Pagan Point-of-View: The Exodus
Modern Mythology: Using the Bible as Kemetic Myth.
Erin and I watched The Prince of Egypt tonight. Growing up, and to some extent even today, it’s one of my favorite movies. There’s good music and good animation and good writing and it’s extremely upbeat, so what’s not to love? The Exodus is actually my favorite story from the Bible. It’s the first one I actually read growing up that I loved and would read over and over again.
But, honestly, I always feel a little dirty about enjoying it so much. It slams the Egyptians for enslaving the Hebrews. It uses Moses, a Hebrew, to show how the God of the Bible is stronger than the Gods of Egypt. It makes the Egyptians look down right evil. And as a Kemetic and a follower of the Egyptian Netjeru, it feels a little wrong to enjoy a movie that is so obviously blasphemous and against my faith.
And, like all good believers coming to the defense of their God(s), Erin pointed this out to me by saying, “Doesn’t this movie make the Egyptians look really bad? I don’t like how it does that, it makes me a little upset.”
I responded with, “Well, evidence shows it never actually happened.”
So Erin replies, “You mean they made it up? They just out and out lied?”
I said, “No. Not really. No.” I channeled Galaxy Quest for a moment with my next comment, “It’s just a story that was used to show the might of their God over the might of the Ancients, who were in power. It would be like us telling the story of Gilligan’s Island and then believing it was real.” I realize now that a better metaphor would be to say something like creating a movie about World War II that involved a story that never happened and then believing it was true… Or that Jack Dawson (Titanic) really existed.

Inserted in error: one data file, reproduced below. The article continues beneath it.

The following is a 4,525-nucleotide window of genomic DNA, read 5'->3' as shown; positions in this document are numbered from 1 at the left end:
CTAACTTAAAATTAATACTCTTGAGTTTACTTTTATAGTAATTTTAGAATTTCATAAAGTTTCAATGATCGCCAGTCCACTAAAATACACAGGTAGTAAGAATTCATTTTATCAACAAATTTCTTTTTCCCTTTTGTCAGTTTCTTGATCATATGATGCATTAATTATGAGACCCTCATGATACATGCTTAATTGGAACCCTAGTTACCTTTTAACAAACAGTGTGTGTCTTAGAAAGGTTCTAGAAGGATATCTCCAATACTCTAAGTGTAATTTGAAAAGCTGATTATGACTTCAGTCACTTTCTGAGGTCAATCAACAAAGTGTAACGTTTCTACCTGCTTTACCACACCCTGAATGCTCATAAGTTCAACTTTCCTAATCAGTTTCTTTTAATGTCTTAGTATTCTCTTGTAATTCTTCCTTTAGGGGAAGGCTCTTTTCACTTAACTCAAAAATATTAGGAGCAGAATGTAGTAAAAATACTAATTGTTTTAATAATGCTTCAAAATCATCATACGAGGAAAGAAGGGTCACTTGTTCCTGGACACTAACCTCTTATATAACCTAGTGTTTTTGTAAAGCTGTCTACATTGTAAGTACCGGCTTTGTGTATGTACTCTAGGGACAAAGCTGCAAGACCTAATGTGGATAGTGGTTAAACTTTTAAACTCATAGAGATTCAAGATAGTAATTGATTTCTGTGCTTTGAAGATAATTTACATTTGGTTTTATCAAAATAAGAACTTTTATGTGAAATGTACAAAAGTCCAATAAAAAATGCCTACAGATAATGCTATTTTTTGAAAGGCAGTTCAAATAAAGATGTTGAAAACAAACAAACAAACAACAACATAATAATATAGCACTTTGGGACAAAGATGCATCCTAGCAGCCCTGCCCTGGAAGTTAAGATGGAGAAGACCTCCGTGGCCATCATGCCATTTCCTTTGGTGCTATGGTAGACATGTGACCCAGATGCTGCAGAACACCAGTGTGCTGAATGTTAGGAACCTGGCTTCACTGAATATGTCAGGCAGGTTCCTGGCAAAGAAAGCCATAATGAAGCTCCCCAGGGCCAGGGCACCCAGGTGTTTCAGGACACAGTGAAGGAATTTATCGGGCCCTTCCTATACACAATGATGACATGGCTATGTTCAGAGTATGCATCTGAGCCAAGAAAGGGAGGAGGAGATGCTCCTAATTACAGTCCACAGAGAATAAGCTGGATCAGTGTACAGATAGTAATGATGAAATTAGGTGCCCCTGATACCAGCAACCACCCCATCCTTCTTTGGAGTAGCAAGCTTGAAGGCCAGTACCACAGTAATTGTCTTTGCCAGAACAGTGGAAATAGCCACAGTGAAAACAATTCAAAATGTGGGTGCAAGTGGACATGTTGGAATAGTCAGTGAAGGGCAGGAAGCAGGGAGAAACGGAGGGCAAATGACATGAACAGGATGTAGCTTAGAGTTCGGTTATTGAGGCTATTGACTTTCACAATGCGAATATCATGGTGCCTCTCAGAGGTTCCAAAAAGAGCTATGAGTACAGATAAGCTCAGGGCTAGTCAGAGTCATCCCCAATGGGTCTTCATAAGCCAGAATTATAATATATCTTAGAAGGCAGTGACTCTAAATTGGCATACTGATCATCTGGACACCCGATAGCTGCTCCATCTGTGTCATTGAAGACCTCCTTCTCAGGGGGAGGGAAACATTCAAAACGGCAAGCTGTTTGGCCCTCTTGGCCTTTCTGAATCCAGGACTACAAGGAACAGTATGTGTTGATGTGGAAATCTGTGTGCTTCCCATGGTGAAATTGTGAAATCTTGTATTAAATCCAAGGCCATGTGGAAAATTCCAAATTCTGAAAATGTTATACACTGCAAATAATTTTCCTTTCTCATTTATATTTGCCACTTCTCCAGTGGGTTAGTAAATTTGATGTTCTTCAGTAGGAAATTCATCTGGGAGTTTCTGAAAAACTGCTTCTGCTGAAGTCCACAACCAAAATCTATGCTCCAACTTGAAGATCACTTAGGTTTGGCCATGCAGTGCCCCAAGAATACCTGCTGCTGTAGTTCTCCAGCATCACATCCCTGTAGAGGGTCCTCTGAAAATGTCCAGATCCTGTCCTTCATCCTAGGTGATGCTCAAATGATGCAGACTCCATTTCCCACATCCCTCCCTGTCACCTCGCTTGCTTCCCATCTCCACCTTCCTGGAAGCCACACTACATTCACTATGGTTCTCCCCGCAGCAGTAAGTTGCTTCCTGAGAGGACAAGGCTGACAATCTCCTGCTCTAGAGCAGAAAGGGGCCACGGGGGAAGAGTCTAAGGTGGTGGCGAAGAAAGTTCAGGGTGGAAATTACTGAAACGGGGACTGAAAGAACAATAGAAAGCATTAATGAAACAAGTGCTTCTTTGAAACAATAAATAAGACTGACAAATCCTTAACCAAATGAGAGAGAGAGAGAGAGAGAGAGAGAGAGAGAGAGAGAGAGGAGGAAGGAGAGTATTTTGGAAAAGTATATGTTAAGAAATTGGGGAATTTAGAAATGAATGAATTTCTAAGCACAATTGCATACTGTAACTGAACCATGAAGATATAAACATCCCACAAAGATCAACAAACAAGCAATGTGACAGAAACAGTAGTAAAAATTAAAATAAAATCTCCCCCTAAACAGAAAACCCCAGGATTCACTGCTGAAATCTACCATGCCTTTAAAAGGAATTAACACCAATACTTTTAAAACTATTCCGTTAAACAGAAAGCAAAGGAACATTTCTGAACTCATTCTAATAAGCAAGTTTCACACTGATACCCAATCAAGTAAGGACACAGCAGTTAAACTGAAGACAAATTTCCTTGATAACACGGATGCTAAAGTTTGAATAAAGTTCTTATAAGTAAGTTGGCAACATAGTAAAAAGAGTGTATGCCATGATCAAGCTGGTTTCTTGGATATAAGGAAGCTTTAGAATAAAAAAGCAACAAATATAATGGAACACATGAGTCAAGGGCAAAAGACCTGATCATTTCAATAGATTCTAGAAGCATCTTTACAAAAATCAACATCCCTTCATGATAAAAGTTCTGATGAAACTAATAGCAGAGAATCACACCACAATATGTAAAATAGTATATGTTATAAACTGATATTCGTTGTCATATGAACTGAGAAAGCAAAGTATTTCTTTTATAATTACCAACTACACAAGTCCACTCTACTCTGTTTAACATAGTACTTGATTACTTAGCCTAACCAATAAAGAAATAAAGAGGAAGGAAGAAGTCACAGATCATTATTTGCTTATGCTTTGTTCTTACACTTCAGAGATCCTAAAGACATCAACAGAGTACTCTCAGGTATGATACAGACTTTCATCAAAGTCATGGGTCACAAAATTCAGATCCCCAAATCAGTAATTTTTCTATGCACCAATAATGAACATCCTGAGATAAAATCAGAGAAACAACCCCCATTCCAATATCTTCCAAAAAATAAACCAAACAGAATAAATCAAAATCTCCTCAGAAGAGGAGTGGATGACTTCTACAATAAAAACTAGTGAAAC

But it still makes the Ancients look bad, real or not, right? Yes, but that’s because the Ancients were bad in this story. Bare with me a moment… I want to back up.
Before we look at the meaning I see in the Exodus story, we need to see what the Bible says about its people, and for that, we go all the way back to Genesis.
18 Then the Lord God said, “It is not good that the man should be alone; I will make him a helper fit for him.” 19 Now out of the ground the Lord God had formed every beast of the field and every bird of the heavens and brought them to the man to see what he would call them. And whatever the man called every living creature, that was its name. 20 The man gave names to all livestock and to the birds of the heavens and to every beast of the field. But for Adam there was not found a helper fit for him. 21 So the Lord God caused a deep sleep to fall upon the man, and while he slept took one of his ribs and closed up its place with flesh. 22 And the rib that the Lord God had taken from the man he made into a woman and brought her to the man. 23 Then the man said,
“This at last is bone of my bones
and flesh of my flesh;
she shall be called Woman,
because she was taken out of Man.” – Genesis 2: 18-23, ESV
Here we see the God of the Bible clearly making His first man and woman. They have two children, Cain and Abel. So now the God of the Bible has exactly four people: Adam, Eve, Cain and Abel.
Then Cain gets married: “17 Cain knew his wife, and she conceived and bore Enoch.” – Genesis 4:17a.
Then Adam and Eve have another son, Seth, and he also had a son, “26 To Seth also a son was born, and he called his name Enosh.” – Genesis 4:26a.
Where did their wives come from?